Wednesday, April 14, 2021
Last month, the Delaware Court of Chancery issued its letter opinion granting a motion to dismiss in Deluxe Entertainment Services Inc. v. DLX Acquisition Corporation and Deluxe Media Inc. The context is an acquisition, but the outcome is reminiscent of the Citibank case we discussed in February, drawing on Matt Levine's outstanding coverage, -- when big companies (or really big companies) make big mistakes (or really big mistakes) all the best lawyers and all the best men sometimes can't put the money back in their pockets again.
Deluxe Entertainment (Deluxe) sold a wholly-owned subsidiary to DLX Acquisition Corporation (DLX). At the time of the transaction, several million dollars remained in the subsidiary's bank accounts, and Deluxe somehow neglected to "sweep" those funds before the transaction. After the transaction, Deluxe asked DLX to return the money. ("Hey, give me back the money I left in my pants when I gave you my pants!"). DLX refused. It asked DLX's parent company to get the money back. ("If you don't give me back my money, I'll tell your mom!"). DLX refused. It asked its former employees, now DLX employees, to get its money back. ("If you don't give me my money back, I'm going to tell everybody how mean you are!"). DLX refused.
A law suit followed, alleging breach of contract, breach of the duty of good faith and fair dealing, and asking for the court to reform the agreement. The court sided with DLX. The agreement provided for a transfer of assets. Enumerated assets were not supposed to be transferred. There were "wrong pocket" provisions (lovely!) that required the return to Deluxe of enumerated assets mistakenly transferred. The funds that Deluxe neglected to sweep were not among the enumerated assets, so the "wrong pocket" provisions did not apply.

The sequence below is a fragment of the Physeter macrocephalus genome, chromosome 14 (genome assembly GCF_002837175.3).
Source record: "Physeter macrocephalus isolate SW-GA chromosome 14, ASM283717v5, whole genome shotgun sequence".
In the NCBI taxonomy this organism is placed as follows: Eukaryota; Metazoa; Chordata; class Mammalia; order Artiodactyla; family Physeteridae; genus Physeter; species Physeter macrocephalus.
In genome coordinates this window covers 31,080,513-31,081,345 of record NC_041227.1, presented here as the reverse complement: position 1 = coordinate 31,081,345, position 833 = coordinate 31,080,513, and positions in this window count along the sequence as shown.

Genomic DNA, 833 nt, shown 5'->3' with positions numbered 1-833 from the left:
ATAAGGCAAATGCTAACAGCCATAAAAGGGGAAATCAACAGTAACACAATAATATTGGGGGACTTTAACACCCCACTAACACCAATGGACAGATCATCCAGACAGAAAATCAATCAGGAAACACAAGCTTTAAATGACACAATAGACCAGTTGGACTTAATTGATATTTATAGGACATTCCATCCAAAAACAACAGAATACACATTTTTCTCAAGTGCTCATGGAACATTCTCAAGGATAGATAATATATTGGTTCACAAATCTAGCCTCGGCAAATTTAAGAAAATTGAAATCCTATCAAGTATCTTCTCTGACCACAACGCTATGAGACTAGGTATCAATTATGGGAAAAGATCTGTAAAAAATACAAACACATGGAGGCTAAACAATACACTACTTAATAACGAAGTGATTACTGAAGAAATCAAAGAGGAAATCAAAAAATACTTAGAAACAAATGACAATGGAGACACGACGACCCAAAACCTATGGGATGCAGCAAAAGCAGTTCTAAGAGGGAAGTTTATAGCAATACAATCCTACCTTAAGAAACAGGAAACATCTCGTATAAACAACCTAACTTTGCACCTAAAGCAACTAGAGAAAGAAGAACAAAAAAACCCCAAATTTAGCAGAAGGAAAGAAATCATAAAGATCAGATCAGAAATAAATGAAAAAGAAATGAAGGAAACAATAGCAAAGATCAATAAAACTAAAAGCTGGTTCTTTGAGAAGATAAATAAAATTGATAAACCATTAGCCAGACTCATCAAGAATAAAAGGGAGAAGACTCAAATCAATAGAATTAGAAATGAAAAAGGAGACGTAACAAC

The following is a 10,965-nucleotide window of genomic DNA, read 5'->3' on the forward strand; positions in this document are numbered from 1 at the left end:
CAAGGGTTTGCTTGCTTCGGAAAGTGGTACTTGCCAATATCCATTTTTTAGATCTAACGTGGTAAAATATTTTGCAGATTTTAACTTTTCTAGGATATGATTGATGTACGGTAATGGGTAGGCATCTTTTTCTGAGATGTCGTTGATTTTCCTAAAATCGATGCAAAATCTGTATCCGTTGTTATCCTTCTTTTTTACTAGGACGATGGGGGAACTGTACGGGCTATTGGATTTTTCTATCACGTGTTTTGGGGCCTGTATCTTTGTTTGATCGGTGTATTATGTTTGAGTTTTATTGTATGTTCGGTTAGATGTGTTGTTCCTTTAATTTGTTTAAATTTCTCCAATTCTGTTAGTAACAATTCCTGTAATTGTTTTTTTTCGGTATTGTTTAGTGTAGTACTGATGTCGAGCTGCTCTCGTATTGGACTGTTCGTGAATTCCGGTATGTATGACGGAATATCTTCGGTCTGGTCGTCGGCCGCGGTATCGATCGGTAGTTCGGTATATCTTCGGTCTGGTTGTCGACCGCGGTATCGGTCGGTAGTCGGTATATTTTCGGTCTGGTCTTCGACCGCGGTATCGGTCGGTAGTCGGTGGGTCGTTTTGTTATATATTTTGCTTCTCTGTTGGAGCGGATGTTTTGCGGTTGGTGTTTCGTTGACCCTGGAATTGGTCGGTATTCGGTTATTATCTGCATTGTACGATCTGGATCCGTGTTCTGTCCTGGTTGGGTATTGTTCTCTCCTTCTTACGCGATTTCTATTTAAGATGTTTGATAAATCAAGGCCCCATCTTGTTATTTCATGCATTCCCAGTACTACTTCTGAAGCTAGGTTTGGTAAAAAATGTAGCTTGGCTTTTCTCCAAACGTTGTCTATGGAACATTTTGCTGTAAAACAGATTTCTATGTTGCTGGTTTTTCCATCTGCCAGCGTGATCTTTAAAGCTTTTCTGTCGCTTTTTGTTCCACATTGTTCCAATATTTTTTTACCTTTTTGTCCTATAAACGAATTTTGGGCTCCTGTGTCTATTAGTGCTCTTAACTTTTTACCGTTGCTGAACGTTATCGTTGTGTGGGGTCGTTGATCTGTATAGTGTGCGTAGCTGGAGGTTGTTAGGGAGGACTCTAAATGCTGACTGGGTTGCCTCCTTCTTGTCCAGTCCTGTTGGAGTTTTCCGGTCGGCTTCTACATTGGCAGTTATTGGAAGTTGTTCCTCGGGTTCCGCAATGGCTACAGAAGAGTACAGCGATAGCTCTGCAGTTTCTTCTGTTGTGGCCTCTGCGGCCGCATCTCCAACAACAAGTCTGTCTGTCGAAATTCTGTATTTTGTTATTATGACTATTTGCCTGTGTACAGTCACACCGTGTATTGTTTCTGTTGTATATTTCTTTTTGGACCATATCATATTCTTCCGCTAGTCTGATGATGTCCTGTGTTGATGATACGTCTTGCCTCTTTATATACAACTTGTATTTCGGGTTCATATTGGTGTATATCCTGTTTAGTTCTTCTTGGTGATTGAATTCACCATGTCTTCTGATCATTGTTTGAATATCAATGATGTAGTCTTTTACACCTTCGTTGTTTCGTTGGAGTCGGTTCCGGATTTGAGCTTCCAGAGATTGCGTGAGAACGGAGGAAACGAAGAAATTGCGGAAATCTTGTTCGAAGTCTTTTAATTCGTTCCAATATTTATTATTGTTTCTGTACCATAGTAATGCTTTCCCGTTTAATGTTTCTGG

Deluxe argued that the parties had agreed that the transaction was to be "cash free, debt free" and thus that the cash transfer that accidentally occurred could not be construed as consistent with the parties' intent. The court adopted a more limited understanding of the "cash free, debt free," as simply intended to exclude consideration of cash as part of the calculation of the final purchase price. The parties knew how to exclude assets from the transaction. That's what the "wrong pocket" provisions were about. They did not do so with respect to the cash that Deluxe failed to sweep.
The court found no "gap" in the agreement into which a violation of the covenant of good faith and fair dealing could creep. There was a contractual provision (the "wrong pocket provision) that covered this scenario. DLX did not violate that provision, and since the alleged breach is covered by a provision, there is no gap of unanticipated conduct for the covenant of good faith and fair dealing to address.
Finally, the court denied Deluxe's argument that the court should reform the contract to address a mistake. Reformation is appropriate to address errors in drafting or transcription. The mistake at issue here was operational and thus not the sort of mistake that would empower the court to reform the agreement.
I can't dispute any portion of the opinion, but the whole thing just seems like an exercise in blinkered formalism. It appears to be undisputed that millions of dollars were accidentally transferred to DLX at closing. That seems like a simple case of unjust enrichment. DLX, don't be a putz! Return the money to that schlemiel that left it in the pockets. It's not your money. You have no right to it, and your mother would be ashamed of you for keeping it!
Thanks to Eric Chiappinelli for sharing the case with us!